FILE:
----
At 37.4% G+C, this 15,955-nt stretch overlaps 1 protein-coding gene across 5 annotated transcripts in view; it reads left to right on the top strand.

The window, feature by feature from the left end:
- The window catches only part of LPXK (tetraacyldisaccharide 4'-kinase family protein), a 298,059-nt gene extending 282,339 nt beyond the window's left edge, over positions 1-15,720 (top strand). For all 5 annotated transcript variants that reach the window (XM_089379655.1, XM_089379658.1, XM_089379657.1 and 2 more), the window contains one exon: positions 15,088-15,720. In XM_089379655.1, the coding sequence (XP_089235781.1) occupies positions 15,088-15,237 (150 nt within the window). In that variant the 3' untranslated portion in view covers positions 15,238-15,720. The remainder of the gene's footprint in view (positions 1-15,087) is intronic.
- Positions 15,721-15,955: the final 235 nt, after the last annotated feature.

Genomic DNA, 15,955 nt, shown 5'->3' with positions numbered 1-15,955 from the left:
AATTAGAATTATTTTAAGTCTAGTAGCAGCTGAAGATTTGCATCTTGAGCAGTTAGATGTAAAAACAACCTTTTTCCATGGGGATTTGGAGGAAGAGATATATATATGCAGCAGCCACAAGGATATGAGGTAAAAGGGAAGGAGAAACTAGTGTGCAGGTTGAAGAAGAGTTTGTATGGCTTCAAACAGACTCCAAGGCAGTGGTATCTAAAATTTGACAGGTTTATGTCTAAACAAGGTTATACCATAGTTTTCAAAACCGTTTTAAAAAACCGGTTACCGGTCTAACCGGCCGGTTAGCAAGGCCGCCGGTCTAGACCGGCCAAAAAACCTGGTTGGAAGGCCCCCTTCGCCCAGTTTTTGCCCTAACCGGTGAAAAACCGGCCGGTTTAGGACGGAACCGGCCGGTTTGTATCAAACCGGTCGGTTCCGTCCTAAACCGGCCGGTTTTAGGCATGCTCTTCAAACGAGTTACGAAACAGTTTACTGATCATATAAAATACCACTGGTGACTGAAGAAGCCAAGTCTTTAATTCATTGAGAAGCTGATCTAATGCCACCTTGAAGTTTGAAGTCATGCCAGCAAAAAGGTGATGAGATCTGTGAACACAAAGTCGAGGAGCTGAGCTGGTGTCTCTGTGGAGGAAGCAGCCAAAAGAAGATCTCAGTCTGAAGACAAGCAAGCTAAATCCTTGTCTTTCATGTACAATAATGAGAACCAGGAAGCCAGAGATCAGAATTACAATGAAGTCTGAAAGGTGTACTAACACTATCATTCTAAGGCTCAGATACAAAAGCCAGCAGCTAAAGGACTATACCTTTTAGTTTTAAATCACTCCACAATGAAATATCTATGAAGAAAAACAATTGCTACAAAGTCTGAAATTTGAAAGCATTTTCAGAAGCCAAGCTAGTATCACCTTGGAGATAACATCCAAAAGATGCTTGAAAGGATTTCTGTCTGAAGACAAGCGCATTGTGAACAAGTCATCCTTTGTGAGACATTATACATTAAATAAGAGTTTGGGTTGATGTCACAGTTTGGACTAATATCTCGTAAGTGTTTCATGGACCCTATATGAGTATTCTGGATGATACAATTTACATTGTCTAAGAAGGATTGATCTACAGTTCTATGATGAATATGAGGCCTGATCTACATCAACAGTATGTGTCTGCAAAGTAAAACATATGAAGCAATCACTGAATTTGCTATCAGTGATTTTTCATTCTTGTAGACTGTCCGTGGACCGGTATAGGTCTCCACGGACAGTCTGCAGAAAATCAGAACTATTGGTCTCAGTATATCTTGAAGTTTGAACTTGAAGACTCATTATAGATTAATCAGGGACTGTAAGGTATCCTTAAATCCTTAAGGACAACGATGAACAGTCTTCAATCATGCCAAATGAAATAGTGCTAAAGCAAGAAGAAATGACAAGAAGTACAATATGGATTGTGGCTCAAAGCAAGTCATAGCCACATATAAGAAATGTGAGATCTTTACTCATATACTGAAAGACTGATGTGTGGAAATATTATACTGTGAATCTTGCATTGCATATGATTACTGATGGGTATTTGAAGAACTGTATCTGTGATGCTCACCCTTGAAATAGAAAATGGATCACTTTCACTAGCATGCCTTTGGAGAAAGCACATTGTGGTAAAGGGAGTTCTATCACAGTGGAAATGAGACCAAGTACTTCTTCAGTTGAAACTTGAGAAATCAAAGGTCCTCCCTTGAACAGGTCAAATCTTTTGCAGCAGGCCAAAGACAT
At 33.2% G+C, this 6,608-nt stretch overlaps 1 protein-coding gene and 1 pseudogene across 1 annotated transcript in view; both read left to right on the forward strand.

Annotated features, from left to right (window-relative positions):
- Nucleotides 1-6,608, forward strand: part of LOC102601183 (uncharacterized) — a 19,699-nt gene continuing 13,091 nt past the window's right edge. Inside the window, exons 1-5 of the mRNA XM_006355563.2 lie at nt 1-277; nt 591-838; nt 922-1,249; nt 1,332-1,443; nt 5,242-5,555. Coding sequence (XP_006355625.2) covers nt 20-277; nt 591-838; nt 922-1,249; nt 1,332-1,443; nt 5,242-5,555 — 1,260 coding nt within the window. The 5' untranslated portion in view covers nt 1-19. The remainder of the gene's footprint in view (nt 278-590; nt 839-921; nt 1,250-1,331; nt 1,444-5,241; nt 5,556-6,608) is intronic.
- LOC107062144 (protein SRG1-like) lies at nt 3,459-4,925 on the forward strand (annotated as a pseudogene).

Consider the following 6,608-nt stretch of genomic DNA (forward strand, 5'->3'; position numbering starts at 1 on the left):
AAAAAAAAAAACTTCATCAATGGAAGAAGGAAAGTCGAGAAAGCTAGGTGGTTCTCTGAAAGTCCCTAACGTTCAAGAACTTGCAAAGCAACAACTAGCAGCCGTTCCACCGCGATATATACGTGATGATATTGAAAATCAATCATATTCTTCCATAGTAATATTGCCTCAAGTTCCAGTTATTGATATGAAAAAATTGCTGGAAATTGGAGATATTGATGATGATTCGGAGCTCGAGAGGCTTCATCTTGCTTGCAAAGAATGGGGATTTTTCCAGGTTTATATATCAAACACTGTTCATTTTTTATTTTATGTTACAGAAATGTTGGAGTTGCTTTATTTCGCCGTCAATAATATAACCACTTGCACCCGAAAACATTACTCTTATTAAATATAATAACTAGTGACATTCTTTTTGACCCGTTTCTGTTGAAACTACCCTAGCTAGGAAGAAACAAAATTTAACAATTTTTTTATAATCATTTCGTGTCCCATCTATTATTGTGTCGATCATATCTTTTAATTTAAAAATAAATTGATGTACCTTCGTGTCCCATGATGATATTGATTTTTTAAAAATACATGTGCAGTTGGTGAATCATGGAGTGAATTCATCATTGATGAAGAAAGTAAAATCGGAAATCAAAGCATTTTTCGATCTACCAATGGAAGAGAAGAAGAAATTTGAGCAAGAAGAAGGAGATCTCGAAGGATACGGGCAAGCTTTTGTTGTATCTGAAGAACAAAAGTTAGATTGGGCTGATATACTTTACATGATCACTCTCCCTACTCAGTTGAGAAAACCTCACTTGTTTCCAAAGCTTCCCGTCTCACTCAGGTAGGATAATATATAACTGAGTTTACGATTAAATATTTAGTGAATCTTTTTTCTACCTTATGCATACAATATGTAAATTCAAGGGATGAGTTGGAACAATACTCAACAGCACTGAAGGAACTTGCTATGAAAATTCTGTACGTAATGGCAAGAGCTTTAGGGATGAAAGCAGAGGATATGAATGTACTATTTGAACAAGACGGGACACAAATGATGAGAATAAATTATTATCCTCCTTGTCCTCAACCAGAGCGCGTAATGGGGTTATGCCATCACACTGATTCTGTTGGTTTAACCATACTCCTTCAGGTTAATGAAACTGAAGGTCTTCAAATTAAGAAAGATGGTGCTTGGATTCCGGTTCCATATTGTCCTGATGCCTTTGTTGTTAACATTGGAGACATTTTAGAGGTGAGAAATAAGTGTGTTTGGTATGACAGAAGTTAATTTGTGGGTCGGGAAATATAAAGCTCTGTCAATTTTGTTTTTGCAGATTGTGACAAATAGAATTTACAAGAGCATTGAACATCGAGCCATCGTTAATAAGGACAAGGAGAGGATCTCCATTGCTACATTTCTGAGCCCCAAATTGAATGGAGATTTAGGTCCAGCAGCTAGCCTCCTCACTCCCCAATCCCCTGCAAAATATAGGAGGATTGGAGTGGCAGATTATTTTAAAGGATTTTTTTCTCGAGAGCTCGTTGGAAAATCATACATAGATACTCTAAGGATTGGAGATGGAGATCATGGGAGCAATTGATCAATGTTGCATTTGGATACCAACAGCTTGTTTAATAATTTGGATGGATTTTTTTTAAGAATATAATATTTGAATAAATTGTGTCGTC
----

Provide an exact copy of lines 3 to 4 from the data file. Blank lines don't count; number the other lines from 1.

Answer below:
- The window catches only part of LPXK (tetraacyldisaccharide 4'-kinase family protein), a 298,059-nt gene extending 282,339 nt beyond the window's left edge, over positions 1-15,720 (top strand). For all 5 annotated transcript variants that reach the window (XM_089379655.1, XM_089379658.1, XM_089379657.1 and 2 more), the window contains one exon: positions 15,088-15,720. In XM_089379655.1, the coding sequence (XP_089235781.1) occupies positions 15,088-15,237 (150 nt within the window). In that variant the 3' untranslated portion in view covers positions 15,238-15,720. The remainder of the gene's footprint in view (positions 1-15,087) is intronic.
- Positions 15,721-15,955: the final 235 nt, after the last annotated feature.